According to the Centers for Disease Control and Prevention, 37,968 people in the US were diagnosed with HIV, the virus that causes AIDS, during 2018. In this same year, at least 15,820 HIV-positive Americans died. Modern medicine has made impressive strides in the treatment of this virus, but there is still considerable work to be done.

The University of New Mexico’s Gold Lab, headed by assistant professor Brian Gold in the Department of Chemistry and Chemical Biology, is using computational modeling to learn about HIV. Gold hopes that a better understanding of the chemical processes that allow the virus to flourish will enable him and his lab to design improved treatments.

Professor Brian Gold
Professor Brian Gold

Specifically, the Gold Lab is looking into the mechanisms of aspartic protease—a type of enzyme that breaks down proteins and peptides. The HIV virus cannot survive and reproduce without the work of its specific aspartic protease, so stopping the action of this enzyme can keep the virus from proliferating. “At the heart of antiretroviral therapy,” Gold explains, “stopping the action of HIV protease has essentially turned HIV/AIDS from a death sentence into a chronic disease.”

HIV drugs targeting the actions of HIV protease are currently in use, but their success is often undercut by drug resistance and side effects. “There are other antiretroviral therapeutics that exist but, of those targeting the protease, every single one has succumbed to drug resistance at some point,” Gold says.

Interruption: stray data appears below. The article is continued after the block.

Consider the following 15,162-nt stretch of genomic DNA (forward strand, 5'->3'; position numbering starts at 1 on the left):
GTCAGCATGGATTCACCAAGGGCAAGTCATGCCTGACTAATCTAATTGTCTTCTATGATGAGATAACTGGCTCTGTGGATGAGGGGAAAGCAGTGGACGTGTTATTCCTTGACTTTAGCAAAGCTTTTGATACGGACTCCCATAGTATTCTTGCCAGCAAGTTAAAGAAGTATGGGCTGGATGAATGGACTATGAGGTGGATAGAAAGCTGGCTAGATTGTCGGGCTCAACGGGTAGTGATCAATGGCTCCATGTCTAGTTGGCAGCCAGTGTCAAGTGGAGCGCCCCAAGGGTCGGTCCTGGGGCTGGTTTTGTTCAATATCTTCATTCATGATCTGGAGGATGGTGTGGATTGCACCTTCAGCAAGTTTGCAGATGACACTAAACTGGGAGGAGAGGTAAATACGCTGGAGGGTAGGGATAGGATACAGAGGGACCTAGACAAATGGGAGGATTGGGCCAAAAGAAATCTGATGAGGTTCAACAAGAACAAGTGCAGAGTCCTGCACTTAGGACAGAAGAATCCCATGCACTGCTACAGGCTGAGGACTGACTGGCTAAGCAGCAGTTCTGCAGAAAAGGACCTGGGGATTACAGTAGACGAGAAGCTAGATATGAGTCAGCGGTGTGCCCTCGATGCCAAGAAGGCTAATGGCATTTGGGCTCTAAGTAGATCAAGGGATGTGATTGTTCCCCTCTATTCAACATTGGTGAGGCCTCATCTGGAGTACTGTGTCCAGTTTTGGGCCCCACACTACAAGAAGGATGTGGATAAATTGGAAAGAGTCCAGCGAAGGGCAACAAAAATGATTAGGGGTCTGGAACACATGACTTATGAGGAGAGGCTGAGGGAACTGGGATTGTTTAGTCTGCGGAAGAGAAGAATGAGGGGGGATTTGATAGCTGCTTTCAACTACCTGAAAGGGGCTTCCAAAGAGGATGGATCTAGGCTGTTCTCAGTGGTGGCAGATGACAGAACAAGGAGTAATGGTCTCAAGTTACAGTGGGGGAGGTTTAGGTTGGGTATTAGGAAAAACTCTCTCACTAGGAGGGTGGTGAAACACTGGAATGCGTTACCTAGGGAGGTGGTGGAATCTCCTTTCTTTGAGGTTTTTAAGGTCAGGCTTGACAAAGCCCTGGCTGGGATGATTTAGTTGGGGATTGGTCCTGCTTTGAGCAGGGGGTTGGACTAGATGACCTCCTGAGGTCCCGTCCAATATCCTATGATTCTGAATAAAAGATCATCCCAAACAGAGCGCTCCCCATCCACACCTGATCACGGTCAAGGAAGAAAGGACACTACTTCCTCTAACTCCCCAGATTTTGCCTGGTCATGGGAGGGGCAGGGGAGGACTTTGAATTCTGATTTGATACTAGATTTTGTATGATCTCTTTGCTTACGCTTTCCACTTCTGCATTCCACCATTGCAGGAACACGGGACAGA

There are lessons to be learned from early development of HIV drugs. Gold reports, “There is a class of drugs that was developed in the late 90s [and] early 2000s that underwent clinical trials after showing great preliminary data in vitro... and they didn’t make it into the clinic because of side effects.” The approach used by the Gold Lab, he believes, may be used to develop a drug that combines multiple approaches for a decreased risk of severe side effects or drug resistance.

The Gold Lab is studying these chemical processes using the computational resources at the Center for Advanced Research Computing. The research involves using quantum mechanical methods to simulate reactions involving aspartic protease. Gold reports, “We’re trying to really understand from a fundamental chemical perspective, at an [atomic] level, what’s going on with... this class of enzymes.”

Gold also notes that studying this enzyme could improve treatment of a wide variety of other diseases that involve aspartic protease including hypertension and Alzheimer’s disease.

"There are so many enzymes in this class that are important in a number of different diseases and disorders," he explained. "With the amount of targeting that’s been going on in terms of drug development, it’s surprising there’s such a large disconnect between their importance and a fundamental understanding of their mechanism.”